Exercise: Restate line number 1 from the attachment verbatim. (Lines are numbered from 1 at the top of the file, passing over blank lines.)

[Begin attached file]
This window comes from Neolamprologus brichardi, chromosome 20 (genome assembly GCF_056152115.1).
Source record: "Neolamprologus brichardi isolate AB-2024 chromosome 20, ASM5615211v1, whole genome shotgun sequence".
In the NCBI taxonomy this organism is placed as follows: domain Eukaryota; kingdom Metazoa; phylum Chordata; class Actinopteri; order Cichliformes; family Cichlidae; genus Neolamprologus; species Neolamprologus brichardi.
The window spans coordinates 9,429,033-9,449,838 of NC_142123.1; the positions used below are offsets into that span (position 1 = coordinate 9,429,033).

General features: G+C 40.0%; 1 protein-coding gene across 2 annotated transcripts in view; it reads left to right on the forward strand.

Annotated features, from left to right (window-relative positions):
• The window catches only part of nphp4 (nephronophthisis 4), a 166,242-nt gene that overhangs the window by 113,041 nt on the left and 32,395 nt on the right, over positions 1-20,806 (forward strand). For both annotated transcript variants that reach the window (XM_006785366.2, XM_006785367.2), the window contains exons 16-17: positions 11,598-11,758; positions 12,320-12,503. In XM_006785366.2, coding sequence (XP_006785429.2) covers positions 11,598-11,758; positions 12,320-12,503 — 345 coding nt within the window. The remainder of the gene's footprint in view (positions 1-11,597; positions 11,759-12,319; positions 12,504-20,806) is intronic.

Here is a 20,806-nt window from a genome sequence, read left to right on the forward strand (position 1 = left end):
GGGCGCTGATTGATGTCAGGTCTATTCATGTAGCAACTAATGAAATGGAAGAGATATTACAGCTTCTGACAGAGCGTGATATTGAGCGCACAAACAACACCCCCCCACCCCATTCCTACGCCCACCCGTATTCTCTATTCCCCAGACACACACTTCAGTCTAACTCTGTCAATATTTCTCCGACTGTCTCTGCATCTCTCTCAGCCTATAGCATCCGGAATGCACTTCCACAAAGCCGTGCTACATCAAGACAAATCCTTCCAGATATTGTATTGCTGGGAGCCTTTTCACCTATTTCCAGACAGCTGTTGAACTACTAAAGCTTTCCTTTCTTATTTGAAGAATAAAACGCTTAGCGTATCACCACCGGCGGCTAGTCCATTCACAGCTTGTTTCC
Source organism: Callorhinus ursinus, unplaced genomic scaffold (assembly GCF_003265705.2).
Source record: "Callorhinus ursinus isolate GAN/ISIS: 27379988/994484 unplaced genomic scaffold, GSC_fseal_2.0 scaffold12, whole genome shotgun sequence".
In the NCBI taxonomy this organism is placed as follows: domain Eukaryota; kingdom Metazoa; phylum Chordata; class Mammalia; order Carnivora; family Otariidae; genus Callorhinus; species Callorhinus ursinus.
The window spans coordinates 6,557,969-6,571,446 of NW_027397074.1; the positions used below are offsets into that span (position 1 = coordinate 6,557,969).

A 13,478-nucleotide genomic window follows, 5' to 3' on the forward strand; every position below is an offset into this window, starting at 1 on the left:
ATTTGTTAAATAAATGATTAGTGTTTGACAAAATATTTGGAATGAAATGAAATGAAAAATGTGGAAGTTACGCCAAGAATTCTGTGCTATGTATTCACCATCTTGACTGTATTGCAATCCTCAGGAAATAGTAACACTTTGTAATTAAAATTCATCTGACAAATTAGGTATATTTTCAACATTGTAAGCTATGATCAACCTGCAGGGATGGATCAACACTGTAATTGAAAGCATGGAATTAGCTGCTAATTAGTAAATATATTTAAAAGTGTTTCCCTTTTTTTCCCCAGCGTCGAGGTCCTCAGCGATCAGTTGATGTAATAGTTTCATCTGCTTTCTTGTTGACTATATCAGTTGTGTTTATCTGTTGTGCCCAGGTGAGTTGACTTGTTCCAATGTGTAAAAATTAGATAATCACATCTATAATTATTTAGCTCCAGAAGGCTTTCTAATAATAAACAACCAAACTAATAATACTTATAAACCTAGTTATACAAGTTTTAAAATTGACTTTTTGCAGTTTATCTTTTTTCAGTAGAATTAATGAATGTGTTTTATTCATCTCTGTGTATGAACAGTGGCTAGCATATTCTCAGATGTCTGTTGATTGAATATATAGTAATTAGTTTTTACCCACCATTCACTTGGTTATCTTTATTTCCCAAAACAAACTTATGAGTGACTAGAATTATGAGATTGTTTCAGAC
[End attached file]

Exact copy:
This window comes from Neolamprologus brichardi, chromosome 20 (genome assembly GCF_056152115.1).